Taiwan is in the process of restructuring their entire approach to seniors care. As the senior population begins to boom on the rapidly aging island, new state funded programs and services with have to be provided to support the growth of seniors. This will magnify the seniors care industry in Taiwan very fast.
“U.S. experts, including myself, who gathered in Cleveland with high-level ministers of the Government of Taiwan.
The meeting was co-sponsored by the National Health Research Institutes of Taiwan, Republic of China and Case Western Reserve University, in partnership with theBenjamin Rose Institute on Aging. It was designed to help the Taiwanese ministers do exactly what I just described: create a system of long-term services and supports (LTSS) entirely from scratch.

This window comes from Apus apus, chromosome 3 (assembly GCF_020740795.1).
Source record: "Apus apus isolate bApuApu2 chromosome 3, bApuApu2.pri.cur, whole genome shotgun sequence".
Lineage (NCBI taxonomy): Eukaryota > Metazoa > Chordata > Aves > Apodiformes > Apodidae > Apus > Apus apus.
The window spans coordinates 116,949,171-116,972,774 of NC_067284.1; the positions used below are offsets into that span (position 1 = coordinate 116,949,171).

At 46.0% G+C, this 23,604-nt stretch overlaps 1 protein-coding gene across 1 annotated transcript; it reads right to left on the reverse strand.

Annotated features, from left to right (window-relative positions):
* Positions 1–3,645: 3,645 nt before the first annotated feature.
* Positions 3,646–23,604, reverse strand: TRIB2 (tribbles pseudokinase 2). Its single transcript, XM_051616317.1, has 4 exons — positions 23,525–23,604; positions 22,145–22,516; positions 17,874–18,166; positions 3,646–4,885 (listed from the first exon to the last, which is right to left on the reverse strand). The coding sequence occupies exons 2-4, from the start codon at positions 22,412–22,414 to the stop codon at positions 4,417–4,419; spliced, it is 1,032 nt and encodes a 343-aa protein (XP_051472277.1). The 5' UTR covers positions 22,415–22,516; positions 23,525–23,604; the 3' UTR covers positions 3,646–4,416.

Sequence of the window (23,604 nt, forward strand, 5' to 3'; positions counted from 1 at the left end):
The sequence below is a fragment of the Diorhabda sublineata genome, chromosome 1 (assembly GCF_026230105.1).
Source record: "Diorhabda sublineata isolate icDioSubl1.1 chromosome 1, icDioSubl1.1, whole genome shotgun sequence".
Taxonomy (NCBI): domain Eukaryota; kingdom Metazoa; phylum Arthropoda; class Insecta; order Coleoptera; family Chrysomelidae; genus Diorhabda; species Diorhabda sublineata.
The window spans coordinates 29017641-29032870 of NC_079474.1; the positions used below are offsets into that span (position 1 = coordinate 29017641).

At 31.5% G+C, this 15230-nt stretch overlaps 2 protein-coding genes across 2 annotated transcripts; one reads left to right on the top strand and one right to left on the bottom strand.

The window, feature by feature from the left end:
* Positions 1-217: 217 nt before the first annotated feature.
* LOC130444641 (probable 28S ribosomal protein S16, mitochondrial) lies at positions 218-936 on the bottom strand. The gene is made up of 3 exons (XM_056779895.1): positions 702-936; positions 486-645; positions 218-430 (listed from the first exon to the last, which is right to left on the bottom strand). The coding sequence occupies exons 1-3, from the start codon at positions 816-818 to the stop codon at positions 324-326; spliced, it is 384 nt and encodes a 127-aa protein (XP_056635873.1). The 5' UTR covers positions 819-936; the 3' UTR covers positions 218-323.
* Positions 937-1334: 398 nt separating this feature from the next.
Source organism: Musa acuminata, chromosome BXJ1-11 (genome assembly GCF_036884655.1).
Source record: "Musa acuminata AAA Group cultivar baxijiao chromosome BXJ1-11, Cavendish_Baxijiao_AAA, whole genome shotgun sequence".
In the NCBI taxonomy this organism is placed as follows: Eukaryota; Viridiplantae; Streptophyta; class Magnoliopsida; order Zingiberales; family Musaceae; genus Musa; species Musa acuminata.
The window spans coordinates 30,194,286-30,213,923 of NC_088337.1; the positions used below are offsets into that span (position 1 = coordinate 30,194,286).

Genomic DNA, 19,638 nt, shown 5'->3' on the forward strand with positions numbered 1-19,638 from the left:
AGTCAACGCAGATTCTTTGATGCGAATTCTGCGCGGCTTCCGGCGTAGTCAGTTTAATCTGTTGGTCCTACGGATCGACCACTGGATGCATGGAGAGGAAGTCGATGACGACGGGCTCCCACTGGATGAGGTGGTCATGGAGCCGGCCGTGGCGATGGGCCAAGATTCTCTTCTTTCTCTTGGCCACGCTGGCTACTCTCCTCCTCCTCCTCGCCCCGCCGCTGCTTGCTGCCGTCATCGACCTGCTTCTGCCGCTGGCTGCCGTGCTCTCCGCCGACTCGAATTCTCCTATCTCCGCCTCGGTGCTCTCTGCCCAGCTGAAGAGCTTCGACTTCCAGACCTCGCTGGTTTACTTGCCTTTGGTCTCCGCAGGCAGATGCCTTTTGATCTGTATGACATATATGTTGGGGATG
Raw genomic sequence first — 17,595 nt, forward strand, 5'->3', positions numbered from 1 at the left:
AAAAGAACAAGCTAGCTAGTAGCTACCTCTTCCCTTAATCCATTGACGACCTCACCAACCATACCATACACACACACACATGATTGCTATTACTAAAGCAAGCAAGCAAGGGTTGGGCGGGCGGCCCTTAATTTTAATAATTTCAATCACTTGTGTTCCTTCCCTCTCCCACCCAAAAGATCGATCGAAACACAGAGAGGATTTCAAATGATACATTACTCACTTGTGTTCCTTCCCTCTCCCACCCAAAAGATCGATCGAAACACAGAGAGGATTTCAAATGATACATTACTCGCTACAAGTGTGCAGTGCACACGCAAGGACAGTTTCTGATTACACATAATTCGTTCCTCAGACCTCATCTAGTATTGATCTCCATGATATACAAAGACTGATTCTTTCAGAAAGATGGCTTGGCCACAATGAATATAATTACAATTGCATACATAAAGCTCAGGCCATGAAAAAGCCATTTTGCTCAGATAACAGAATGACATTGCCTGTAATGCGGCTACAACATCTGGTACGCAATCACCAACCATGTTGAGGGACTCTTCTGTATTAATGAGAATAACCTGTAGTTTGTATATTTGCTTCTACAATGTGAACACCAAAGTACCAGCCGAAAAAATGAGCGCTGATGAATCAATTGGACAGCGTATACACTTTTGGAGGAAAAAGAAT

Up until now, Taiwan has relied on family caregivers and hospitals to deliver services and supports to its older citizens. But the small island of 23 million people knows it is heading into uncharted territory.
In the next few years, Taiwan is expected to quickly become one of the oldest places in Asia. In anticipation of that milestone, Taiwan is working hard to address the serious challenges that will ensue when dramatic increases in its older population outpace its declining fertility rate.
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